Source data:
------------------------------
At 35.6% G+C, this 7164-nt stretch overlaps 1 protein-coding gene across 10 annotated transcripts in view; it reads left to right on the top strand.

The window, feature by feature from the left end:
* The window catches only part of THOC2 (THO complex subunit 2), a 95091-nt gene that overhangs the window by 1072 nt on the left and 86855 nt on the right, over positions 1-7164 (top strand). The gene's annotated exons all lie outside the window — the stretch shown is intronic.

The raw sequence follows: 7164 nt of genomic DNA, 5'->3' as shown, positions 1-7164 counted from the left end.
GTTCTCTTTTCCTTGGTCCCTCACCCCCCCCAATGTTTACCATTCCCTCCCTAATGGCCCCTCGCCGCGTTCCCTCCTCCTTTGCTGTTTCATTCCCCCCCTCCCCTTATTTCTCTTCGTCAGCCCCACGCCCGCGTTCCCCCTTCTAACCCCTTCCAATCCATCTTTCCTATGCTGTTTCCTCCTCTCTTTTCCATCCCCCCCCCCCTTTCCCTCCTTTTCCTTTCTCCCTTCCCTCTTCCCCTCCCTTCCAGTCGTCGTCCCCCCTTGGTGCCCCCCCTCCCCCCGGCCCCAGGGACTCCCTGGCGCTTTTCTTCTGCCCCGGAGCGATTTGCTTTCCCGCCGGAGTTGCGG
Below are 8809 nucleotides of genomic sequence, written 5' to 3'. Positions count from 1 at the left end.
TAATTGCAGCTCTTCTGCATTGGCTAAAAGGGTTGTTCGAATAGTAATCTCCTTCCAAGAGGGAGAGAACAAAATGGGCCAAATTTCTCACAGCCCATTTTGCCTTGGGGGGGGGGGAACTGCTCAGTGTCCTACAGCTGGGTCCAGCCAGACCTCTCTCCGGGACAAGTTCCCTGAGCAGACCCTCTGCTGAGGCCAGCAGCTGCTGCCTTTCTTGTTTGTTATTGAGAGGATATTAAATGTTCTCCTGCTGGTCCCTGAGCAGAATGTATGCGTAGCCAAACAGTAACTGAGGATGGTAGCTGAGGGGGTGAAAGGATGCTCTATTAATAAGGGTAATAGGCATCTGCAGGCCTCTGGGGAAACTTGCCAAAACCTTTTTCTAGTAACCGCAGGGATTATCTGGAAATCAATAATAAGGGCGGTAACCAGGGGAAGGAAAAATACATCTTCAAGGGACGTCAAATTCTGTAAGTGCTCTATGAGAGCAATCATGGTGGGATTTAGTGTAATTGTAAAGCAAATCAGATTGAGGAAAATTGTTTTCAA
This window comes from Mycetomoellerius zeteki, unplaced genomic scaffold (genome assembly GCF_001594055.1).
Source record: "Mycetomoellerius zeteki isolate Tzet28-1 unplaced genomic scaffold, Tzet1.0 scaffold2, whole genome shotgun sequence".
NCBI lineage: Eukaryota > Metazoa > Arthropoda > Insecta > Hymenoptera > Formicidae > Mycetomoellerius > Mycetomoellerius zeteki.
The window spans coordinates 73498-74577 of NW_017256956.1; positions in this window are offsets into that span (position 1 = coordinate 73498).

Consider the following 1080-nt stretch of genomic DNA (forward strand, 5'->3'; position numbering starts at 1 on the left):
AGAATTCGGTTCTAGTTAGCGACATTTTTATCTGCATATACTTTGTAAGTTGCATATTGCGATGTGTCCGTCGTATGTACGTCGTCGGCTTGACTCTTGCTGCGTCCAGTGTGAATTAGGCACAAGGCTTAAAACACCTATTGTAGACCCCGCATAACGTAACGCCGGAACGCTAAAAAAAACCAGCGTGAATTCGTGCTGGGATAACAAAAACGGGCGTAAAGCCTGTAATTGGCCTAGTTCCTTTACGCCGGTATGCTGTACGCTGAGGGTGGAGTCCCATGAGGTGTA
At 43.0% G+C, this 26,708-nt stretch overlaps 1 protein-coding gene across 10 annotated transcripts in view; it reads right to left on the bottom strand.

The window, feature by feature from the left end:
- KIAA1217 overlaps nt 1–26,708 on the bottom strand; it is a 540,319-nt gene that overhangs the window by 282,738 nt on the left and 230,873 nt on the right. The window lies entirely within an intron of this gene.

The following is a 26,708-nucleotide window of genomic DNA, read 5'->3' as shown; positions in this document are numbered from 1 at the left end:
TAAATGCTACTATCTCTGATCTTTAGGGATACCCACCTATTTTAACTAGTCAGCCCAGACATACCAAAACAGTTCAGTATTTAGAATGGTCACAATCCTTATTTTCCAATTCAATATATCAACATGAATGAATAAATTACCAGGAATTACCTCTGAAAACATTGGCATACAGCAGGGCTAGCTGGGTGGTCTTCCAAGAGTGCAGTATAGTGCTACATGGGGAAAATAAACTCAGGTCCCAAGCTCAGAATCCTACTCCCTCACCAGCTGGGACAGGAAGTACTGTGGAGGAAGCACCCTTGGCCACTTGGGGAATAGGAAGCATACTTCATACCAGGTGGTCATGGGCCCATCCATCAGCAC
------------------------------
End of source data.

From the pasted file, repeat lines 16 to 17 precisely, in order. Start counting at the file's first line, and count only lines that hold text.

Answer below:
- KIAA1217 overlaps nt 1–26,708 on the bottom strand; it is a 540,319-nt gene that overhangs the window by 282,738 nt on the left and 230,873 nt on the right. The window lies entirely within an intron of this gene.

The following is a 26,708-nucleotide window of genomic DNA, read 5'->3' as shown; positions in this document are numbered from 1 at the left end: